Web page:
More Cartoons on Kids, Adults, and Technology

Dave aka Mr. Math Teacher:

Lots of chuckles to be had with these cartoons…yet, I wonder what the neurological adaptations might yield for cognition or innovation in our future…

Originally posted on Larry Cuban on School Reform and Classroom Practice:

After nearly two years of once-monthly cartoons, readers and friends (and, yes, even family) send me their favorites. The eternal struggle of adjusting to each new technology gives cartoonists much to chew on. And they do as this month’s collection shows.

For all my U.S. viewers, chuckle, laugh, shake your head at these renderings about technology–particularly about smart phones–and, most of all, have a most happy Thanksgiving. For my international viewers, well, simply enjoy the cartoons.






cartoon 20130507


cells in kinder



'We     ... In class today.'



kids and high tech pen


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Mystifying Poverty

In Mystifying Poverty, Will Johnson aptly summarizes the multi-pronged lunacy besieging public schools today under the mantra of education reform and its latest moniker: The Common Core State Standards.  Couple these with the teacher accountability movement ensconced in the Danielson Framework, or similar “objective” instruments, along with the federal government’s continued efforts to extend the reach of No Child Left Behind via Race to the Top, and the general public likely perceives that academic outcomes surely will surge.  Yet, the only things to rise will be the incomes of educational consultants and corporations seeking to plunder some of the $650 billion spent annually on public education: call it the “Vacuum Up” theory of economics.  After the tech stock bubble burst, investors headed into real estate.  We know how that ended up.  Now, we get to see how quickly the last vestiges of a free and public education will last under the guise of helping the children.


Mystifying Poverty

Edwin Rosskam / Library of Congress

Rarely has a dull, technical document created as much controversy as the Common Core State Standards for English Language Arts & Literacy in History/Social Studies, Science, and Technical Subjects. Everyone from parents and teachers to politicians and op-ed columnists is debating the merits of the Common Core, though it’s unclear how many of them have actually read the full book-length document.

But who can blame them, when the standards are full of sentences like: “Part of the motivation behind the interdisciplinary approach to literacy promulgated by the standards is extensive research establishing the need for college and career ready students to be proficient in reading complex informational text independently in a variety of content areas?” It’s not a fun or illuminating piece of literature, but it is a great example of the type of jargon that has taken over America’s public schools.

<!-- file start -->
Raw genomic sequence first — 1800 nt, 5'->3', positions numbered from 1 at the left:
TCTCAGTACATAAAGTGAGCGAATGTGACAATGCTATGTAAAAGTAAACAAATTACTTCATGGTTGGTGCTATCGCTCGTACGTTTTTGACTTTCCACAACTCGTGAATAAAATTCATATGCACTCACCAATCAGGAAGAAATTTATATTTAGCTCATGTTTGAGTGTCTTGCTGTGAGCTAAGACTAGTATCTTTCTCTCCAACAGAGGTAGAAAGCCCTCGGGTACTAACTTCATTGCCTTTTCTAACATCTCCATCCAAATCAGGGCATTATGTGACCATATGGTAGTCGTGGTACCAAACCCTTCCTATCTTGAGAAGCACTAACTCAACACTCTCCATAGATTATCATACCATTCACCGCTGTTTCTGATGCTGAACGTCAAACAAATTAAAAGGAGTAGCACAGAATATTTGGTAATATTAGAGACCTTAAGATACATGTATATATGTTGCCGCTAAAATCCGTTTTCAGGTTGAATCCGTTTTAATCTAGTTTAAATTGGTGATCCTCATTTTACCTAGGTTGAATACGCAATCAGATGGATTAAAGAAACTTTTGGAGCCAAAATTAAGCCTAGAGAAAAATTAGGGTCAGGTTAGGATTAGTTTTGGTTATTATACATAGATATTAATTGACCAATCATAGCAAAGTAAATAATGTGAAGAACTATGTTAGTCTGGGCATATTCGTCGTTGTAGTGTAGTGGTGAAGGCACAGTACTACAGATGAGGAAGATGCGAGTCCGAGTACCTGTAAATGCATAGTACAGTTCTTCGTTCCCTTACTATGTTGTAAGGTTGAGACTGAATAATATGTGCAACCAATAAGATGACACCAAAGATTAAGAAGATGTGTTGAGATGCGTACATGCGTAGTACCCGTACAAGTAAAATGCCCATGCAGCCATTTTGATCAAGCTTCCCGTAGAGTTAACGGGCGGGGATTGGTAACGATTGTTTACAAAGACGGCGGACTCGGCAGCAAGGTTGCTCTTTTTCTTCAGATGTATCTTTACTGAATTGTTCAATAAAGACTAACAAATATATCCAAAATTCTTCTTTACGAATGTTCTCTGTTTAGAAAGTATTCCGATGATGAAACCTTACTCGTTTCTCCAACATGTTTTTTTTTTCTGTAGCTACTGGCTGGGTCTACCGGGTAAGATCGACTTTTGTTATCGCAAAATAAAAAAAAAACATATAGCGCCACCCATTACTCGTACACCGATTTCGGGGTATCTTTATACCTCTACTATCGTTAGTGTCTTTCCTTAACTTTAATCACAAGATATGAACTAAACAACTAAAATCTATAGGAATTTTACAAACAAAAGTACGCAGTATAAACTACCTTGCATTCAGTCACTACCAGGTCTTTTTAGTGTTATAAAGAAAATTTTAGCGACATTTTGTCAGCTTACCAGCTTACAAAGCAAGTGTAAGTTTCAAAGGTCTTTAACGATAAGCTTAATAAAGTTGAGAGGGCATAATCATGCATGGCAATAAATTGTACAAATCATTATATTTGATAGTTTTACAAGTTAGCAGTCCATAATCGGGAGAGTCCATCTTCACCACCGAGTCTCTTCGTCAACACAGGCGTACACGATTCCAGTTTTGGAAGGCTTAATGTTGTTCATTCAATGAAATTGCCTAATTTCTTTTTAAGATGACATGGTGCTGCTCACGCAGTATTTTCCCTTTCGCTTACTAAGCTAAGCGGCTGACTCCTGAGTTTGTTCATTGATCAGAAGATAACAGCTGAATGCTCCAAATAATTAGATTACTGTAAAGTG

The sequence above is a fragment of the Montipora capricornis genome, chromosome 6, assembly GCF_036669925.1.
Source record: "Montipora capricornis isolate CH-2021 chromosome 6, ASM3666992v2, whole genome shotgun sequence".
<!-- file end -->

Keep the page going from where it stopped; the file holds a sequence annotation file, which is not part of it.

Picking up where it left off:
Of course, public school teachers have no choice but to familiarize themselves with the Common Core. Around the country, school administrators are demanding that teachers of all subjects adapt their lesson plans and painstakingly explicate how they are aligned with the Common Core.

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No Responsibility for Oops! Donors and School Reform

Dave aka Mr. Math Teacher:

Larry Cuban highlights the reckless nature of major philanthropies whose lack of accountability often leaves students and their schools worse off than before any reform efforts were foisted upon them.

Center stage in this article, McGeorge Bundy, a leading proponent for escalating the war in Vietnam, has no doubt in his edicts, whether they ultimately benefit the recipients of his decisiveness or not, witness the demise of the Republic of Vietnam and the immeasurable cost to our country and the hundreds of thousands of American casualties.

It seems philanthropies simply use the same playbook as other elites in our society, such as the CEO of JPMorgan Chase, who recently escaped unscathed, and inconceivably rewarded, for his firm’s role in the global financial meltdown.

Apparently, noblesse oblige only applies to the friends and families of our nation’s elite, and not the common folk, such as those in public education.

Originally posted on Larry Cuban on School Reform and Classroom Practice:

Critics of current donors often point to how philanthropists have supported centralizing school governance (e.g., mayoral control, state takeovers of districts and schools, No Child Left Behind). They note that the inevitable companion of consolidated authority is increased top-down regulation of schooling in cities and states. And that regulation, they claim, has seen the growth of explicit federal and state accountability mechanisms. The critics are correct.

Yet as venture philanthropists have advocated market-friendly ventures in public schools and approved of centralized local, state, and federal policymaking, donors themselves have escaped responsibility for errors they committed in grant-making. Like the Ebola virus, donors dread federal and state regulation of their publicly subsidized foundation activities. The fact is, however, that they have no accountability for their own “oops!” or dumb mistakes.

When foundation grants fail to achieve the objectives officials sought, philanthropists turn their backs, shrug, and walk away. They have no…

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